We're kicking off a new series with an excerpt from Rory Muir's most excellent new biography, Wellington: The Path to Victory 1769 - 1814 concerning news of the Battle of Salamanca - 22 July, 1812:
"First reports of the battle reached London at the beginning of August in a message from Sir Home Popham. John Wilson Croker (above), the Secretary to the Admiralty, recalled: `I myself passed a few painful hours when a blundering telegraphic dispatch announced the battle of Salamanca as won by the French and `Wellington killed.' This was a Sunday in August 1812. Parliament was up - no minister in town - nobody at the Admiralty but my single self; and there I was for four cruel hours, sitting on a corner of the Admiralty garden-wall watching the slow telegraph and as Homer says `eating my own heart.' They were the most painful hours I ever passed, and I had the tremendous secret all to myself - first because I had no one to tell it to, and secondly that it was not tellable to anyone, in the confused and imperfect state in white it was coming up.'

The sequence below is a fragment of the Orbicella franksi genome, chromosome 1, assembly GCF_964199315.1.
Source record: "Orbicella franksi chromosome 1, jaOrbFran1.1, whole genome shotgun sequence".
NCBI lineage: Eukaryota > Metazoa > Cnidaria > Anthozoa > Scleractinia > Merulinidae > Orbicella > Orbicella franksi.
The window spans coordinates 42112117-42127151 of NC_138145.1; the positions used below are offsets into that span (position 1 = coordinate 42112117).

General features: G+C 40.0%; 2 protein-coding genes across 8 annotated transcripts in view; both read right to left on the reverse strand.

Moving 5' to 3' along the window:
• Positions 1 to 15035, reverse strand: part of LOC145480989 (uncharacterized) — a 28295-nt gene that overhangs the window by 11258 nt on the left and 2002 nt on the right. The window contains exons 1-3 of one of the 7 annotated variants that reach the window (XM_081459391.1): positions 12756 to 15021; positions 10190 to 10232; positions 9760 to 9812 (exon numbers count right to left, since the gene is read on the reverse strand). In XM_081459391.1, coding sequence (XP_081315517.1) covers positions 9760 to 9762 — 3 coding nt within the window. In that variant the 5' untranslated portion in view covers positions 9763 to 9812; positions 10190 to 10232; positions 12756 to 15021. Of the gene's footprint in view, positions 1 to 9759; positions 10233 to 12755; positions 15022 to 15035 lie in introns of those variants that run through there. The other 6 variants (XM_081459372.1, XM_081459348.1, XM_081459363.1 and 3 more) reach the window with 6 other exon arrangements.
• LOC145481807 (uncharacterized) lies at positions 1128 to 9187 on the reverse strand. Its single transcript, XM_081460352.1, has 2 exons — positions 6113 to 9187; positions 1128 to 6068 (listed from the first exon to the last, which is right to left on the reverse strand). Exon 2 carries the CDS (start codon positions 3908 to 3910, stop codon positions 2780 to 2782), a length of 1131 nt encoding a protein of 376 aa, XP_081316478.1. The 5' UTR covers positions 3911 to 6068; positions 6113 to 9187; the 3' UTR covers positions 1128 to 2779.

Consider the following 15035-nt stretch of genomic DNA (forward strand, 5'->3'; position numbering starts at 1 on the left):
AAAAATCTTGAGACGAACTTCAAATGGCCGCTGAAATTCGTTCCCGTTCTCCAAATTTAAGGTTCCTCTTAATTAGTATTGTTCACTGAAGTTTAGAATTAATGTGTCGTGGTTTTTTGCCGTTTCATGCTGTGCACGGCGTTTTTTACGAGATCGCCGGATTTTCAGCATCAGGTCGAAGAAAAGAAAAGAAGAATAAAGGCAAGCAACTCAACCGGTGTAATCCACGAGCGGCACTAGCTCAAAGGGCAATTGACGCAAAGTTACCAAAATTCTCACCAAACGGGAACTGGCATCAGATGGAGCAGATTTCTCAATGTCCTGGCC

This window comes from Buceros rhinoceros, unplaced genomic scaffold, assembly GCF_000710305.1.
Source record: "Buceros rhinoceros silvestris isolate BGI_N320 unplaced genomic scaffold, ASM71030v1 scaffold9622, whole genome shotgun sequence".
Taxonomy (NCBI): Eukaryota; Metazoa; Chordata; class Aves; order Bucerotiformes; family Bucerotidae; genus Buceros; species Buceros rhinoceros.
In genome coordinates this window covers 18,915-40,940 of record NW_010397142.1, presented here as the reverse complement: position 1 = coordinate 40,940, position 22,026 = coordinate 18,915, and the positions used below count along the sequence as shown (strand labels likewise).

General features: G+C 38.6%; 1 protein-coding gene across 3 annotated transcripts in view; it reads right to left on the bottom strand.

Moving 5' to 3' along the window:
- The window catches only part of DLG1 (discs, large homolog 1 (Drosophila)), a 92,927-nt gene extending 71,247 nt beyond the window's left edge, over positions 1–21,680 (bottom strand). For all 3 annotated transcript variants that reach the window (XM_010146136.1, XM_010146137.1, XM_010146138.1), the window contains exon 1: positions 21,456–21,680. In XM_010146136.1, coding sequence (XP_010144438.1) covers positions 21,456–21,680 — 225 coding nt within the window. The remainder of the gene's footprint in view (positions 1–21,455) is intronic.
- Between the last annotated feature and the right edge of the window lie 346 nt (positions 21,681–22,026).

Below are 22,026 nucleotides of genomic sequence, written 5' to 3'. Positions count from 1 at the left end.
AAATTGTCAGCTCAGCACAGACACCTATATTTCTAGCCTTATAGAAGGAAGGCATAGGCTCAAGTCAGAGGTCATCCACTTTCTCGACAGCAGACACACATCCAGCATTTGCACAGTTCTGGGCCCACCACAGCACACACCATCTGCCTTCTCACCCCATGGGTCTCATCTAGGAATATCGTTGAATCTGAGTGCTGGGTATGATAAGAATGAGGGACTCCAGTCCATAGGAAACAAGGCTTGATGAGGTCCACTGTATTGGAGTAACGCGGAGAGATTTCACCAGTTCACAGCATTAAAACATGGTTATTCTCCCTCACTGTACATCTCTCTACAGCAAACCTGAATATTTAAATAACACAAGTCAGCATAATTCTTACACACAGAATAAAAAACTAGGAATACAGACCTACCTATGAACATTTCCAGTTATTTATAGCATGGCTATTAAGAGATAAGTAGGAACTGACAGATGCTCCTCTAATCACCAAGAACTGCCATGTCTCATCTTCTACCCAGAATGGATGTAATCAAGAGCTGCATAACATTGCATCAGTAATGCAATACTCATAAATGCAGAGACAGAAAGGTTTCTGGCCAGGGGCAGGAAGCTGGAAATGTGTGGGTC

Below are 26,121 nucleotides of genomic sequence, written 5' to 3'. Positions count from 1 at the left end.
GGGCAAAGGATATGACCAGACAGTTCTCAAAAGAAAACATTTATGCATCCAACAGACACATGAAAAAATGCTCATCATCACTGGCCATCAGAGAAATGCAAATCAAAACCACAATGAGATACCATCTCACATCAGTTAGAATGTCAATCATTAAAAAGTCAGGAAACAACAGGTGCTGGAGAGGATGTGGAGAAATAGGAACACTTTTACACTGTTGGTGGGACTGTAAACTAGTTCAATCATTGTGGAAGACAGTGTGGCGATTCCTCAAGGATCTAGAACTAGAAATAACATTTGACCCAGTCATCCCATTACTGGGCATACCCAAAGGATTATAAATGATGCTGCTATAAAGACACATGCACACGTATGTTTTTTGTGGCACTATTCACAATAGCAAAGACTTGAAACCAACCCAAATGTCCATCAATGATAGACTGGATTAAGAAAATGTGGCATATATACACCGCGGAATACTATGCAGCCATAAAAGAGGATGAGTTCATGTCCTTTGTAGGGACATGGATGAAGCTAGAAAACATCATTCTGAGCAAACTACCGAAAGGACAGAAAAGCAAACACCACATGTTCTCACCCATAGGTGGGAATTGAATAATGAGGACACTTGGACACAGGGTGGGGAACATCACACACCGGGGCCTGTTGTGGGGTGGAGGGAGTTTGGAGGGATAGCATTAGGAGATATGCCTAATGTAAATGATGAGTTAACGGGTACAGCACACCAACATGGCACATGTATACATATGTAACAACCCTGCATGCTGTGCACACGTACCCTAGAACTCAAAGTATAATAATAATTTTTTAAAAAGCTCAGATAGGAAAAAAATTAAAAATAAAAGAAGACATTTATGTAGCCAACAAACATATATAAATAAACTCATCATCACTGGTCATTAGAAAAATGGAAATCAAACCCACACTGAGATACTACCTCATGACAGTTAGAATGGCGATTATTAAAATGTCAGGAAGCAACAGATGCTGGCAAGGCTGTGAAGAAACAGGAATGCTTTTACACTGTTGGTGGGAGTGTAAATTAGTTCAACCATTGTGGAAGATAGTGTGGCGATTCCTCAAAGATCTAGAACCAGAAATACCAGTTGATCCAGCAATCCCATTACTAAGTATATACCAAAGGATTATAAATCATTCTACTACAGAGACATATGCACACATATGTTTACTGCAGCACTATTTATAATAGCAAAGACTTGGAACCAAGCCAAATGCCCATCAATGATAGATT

"The mistake was corrected that afternoon, but newspapers the following day could only report the bald fact that the battle had been fought and won, and the anxious public had to wait another fortnight until, on Sunday 16 August, Wellington's ADC Lord Clinton arrived in London in a chaise bedecked in laurel, carrying the captured French eagles and flags, and the official dispatch giving full details of the victory. An excited crowd assembled outside Lord Bathurst's house in Mansfield Street and the tidings soon spread. Lady Wellington ran to Lord Bathurst's from her house in Harely Street to hear the news, and on being told that her husband was safe she nearly fainted. The following night the capital was illuminated and jubilant crowds filled the streets. Lord Wellesley (Wellington's brother, Richard) ventured out to enjoy the scene and was recognized and cheered wherever he went, basking for a moment in the reflected glory of his younger brother."